Atmospheric Chemistry, Department of Natural Resources

Research Laboratory Profile: Professor Yoshizumi KAJII

―What kind of research do you do, Professor Kajii?

I specialize in atmospheric chemistry. My research involves detecting and evaluating atmospheric substances and shedding light on the mechanisms of atmospheric pollution. In the 1970s, atmospheric pollution became a serious social problem in Japan as well. Photochemical smog is caused by substances known as oxidants, which are formed when nitrogen oxides (NOx) found in gas emissions react with volatile organic compounds (VOCs) in the atmosphere. Japan achieved a reduction in oxidants in the 1980s, as a result of factors such as the impact of the Air Pollution Control Act and combined public and private sector efforts to keep the air clean. Since the 1990s, however, oxidants have been increasing once more, and identifying the cause of this increase has become an urgent priority. Oxidant concentrations tend to be higher in spring and lower in summer, meaning that the ongoing increase cannot be attributed simply to long range transport of pollutants such as PM2.5 from China. There is thus a need to detect both oxidants and the VOCs from which PM2.5 particles and oxidants are formed, but it is extremely difficult to identify them given that there are between 500 and 2000 different types of VOC. We have focused our attention on substances known as OH radicals. When they react with VOCs in the atmosphere, OH radicals form stable H2O molecules and dissipate. Measuring the speed of such dissipation yields data corresponding to the overall volume of atmospheric VOCs. In our research lab, we have a hand-made device that uses laser technique to create OH radicals artifi cially and causes them to react with compounds in the atmosphere. Working in partnership with the National Institute for Environmental Studies and other universities, we use this device to measure atmospheric compounds in order to gain our understanding of the chemistry in the air.

―How do you run your laboratory?

My laboratory currently has two Program-Specific Researchers, one Master’s student, and one Doctoral student in the Graduate School of Human and Environmental Studies, and fi ve Master’s students in the Graduate School of Global Environmental Studies. Each morning at 9:30, Program-Specific Researchers and the Doctoral students gather with my Assistant Professor, Yosuke Sakamoto, for a brief meeting. Once a week, a seminar is held for undergraduate and graduate students, where we report on the progress of our research. Once every half-year, all graduate students make presentations on their research. We also hold journal meetings to review the latest academic journals, including a monthly joint journal meeting with the laboratory of Professor Masahito Sugimoto (Aquatic Chemistry, Graduate School of Human and Environmental Studies). There is also a weekly workshop organized by the graduate students themselves, with study activities including thematic summary of books in the field of atmospheric chemistry.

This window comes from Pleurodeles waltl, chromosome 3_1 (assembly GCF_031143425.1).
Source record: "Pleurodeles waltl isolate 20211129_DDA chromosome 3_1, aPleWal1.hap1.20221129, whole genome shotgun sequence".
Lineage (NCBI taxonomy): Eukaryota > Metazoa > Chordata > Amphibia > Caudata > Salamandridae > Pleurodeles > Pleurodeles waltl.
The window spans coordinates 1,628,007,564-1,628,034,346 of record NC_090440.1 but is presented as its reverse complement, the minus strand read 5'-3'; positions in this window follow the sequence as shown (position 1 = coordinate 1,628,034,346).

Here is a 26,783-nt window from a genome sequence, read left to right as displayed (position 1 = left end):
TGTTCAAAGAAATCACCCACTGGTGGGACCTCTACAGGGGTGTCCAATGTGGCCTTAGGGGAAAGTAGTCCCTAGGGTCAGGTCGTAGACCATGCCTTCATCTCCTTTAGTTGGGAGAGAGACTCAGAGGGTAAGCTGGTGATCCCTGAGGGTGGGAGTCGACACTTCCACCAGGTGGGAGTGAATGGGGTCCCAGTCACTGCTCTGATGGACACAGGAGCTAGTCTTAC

― (Question to the graduate students gathered in the laboratory) Tell us about your research.

Student A:
I am studying in Professor Kajii’s laboratory because I want to deepen my interest in atmospheric pollution.

Student B:
I am interested in automobiles, and I do research on exhaust gases.

Student C:
I am researching the mobility of substances in the environment.

Student D:
My motivation was the Kyoto Protocol. CO2 is said to be the cause of global warming, but there may be other factors as well. That is what I am researching.

―Tell us what the atmosphere in the laboratory is like.

“Free” might be the best word. We can choose our own research topics freely, and we are allowed to do our research in the manner in which we choose. I was even able to do research overseas, in Vietnam, when writing my Master’s thesis. It was a great learning experience.

―Interviewerʼs Postscript

I gained a sense of the “freedom” of Professor Kajii’s laboratory even during my own brief visit there. Despite my status as a complete stranger to his academic field, Professor Kajii took the time to explain his research to me carefully and coherently. The innovative, cuttingedge content of his research seemed to strike a great contrast with the hand-made device fitted with a profusion of pipes and the adjacent case full of plants used in the measurement of VOCs. In Professor Kajii’s lab, today is another day in the ongoing search for solutions to environmental problems through the power of science. (Ayako IWATANI)